Superheroes have a profound influence on American culture. Recently, Marvel Comics’ Black Panther came to life on the movie screen. It appears the movie had a twofold impact.
First, it brought heroic life to a seemingly little-known character. Second, unlike most other big-screen superhero movies, Black Panther placed value on social consciousness, awareness, community, family and pride. It broke boundaries that went beyond simply box-office sales, introducing a male of presumably African descent as the superhero. During the movie’s opening weekend, many news outlets showed young African American children wearing their dashikis as a symbol of pride in the African ancestry depicted in the movie.
As a culture, we hold our superheroes in high esteem, even if they are fictional characters. Thanks to Black Panther, many African American boys can identify with a superhero for the first time. This experience has likely heightened the imaginations of many African American boys as they imitate characters from Black Panther in their play.
Escaping to the imaginary worlds of our superheroes seemingly has therapeutic powers. Author and blogger Remez Sasson describes imagination as the mental ability to formulate an image that is not tangible through our five senses. For young children, an even deeper escape possibly occurs when watching these types of movies. The imagination is a powerful tool for children, as reported by Patti Teel in Pathways to Family Wellness magazine. When children imagine, they can visualize their heart’s desire, thus welcoming it into their reality.
Reaching beyond traditional play therapy
The therapeutic power of imagination is also evident in various therapy practices, specifically play therapy. According to “Helping a Child Through Play Therapy” by Jane Framingham, adults mistakenly think that child’s play is solely for fun and games or to occupy time. Unbeknownst to these adults, through creative and imaginative play, children are developing cognitively and emotionally while improving their self-worth, positive self-image, and communication and coping skills. For those reasons, play can be therapeutic in helping children overcome challenges that might inhibit developmental growth.
To tap into children’s imaginations and gain deeper understanding of their problems, play therapists are reaching beyond traditional play therapy tools such as sand trays, crayons, paints, animals, toys and dolls. Technology appears to have revolutionized the art of play therapy, thus making it easily accessible to counselors. This can be especially important for school counselors, who work in settings in which the counseling process is often limited because of the other administrative duties assigned to them.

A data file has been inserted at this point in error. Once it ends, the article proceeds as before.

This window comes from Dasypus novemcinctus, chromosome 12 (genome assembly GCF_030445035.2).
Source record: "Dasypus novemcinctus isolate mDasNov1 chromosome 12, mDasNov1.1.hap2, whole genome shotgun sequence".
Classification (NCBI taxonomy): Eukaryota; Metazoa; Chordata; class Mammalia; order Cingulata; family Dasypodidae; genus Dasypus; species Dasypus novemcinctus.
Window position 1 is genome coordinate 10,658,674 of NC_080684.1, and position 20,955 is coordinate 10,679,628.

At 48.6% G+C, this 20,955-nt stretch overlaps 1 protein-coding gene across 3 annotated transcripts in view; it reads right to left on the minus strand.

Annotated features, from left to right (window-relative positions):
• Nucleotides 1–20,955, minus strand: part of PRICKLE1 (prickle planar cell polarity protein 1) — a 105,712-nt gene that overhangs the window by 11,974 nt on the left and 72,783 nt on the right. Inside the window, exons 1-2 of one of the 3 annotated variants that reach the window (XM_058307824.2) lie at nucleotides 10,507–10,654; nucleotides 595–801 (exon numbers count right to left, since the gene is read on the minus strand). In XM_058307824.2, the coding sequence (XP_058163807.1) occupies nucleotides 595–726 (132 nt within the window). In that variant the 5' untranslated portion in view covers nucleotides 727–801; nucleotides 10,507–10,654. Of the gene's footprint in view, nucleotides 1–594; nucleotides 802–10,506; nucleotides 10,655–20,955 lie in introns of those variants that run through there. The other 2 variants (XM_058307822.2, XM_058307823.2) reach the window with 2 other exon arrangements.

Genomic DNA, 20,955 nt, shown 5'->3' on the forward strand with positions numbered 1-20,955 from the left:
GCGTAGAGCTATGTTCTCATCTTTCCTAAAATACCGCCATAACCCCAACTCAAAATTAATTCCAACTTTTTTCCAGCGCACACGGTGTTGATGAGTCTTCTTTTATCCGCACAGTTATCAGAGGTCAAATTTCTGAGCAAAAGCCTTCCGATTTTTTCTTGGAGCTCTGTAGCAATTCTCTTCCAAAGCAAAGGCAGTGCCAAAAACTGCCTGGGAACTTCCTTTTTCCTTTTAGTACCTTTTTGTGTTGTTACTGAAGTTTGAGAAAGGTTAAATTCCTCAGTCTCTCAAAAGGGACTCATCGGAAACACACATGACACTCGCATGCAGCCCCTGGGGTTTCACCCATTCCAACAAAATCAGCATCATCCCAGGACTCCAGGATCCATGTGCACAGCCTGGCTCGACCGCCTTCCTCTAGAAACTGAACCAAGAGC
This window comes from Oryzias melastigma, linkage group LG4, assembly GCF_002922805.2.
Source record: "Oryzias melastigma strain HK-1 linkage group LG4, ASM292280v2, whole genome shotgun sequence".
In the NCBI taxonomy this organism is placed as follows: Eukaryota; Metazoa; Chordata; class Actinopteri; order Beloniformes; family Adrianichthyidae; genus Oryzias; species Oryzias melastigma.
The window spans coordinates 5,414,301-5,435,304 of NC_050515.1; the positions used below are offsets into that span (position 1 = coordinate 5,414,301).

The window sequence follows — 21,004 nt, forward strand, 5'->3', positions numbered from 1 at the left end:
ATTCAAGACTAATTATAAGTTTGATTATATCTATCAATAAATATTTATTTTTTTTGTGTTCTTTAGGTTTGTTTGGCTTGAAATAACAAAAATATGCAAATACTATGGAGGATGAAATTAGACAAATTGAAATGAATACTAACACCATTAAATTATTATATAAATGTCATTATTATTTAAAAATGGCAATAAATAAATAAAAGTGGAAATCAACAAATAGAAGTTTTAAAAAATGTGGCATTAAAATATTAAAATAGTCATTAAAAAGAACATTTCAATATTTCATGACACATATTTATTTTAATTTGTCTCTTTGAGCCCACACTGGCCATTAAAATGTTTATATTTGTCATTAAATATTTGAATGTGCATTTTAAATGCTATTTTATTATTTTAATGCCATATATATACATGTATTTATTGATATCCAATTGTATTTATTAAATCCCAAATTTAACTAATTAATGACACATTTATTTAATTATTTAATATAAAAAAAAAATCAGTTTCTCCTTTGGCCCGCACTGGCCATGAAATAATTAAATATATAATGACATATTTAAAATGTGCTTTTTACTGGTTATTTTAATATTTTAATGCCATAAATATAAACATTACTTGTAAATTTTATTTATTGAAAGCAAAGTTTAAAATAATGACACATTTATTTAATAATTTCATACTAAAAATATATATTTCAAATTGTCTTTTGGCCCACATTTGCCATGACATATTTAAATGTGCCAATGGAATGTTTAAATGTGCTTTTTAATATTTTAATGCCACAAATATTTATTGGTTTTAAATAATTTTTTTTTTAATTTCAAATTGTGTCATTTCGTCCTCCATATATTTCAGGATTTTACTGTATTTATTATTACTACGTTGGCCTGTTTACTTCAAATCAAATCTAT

Technology-based programs such as Marvel’s Superhero Avatar Creator and DC Super Friends Super Hero Creator represent the infusion of electronic media into play therapy. Based on “The iPad Playroom: A Therapeutic Technique” by Marilyn Snow and colleagues, the infusion of technology increases the imagination and creativity of the child by allowing the child to create media, pictures and other artwork while the therapist is present, either in conjunction with or separate from the therapist. For example, many applications are available to aid children in fueling their imaginations to create family dynamics or events through drawing and colors that possibly hold symbolism to their presenting problems. This invites the opportunity for metaphors to help solve real-world problems.
An ideal therapeutic method
This method of integrating superheroes through a technology approach in play therapy potentially could be an ideal therapeutic method of working with children, especially African American males, in the school setting. It appears to offer a nonintrusive approach for getting students involved in counseling because it integrates technology and play without asking probing questions.
As former school counselors, we have been disturbed by the alarming rates of African American boys being suspended because of perceived aggressive behaviors. Through our lenses, we have seen many of these students struggling with low-self-esteem or low self-worth. Ironically, sometimes these issues are not apparent through traditional presentations such as withdrawing or isolating.
The adjustment between school and family cultures has proved problematic for African American males regarding understanding their importance and worth. This likely causes tension in the school setting, resulting in aggression. These adjustment issues, or inability to navigate from one situation to another, is better known as code-switching.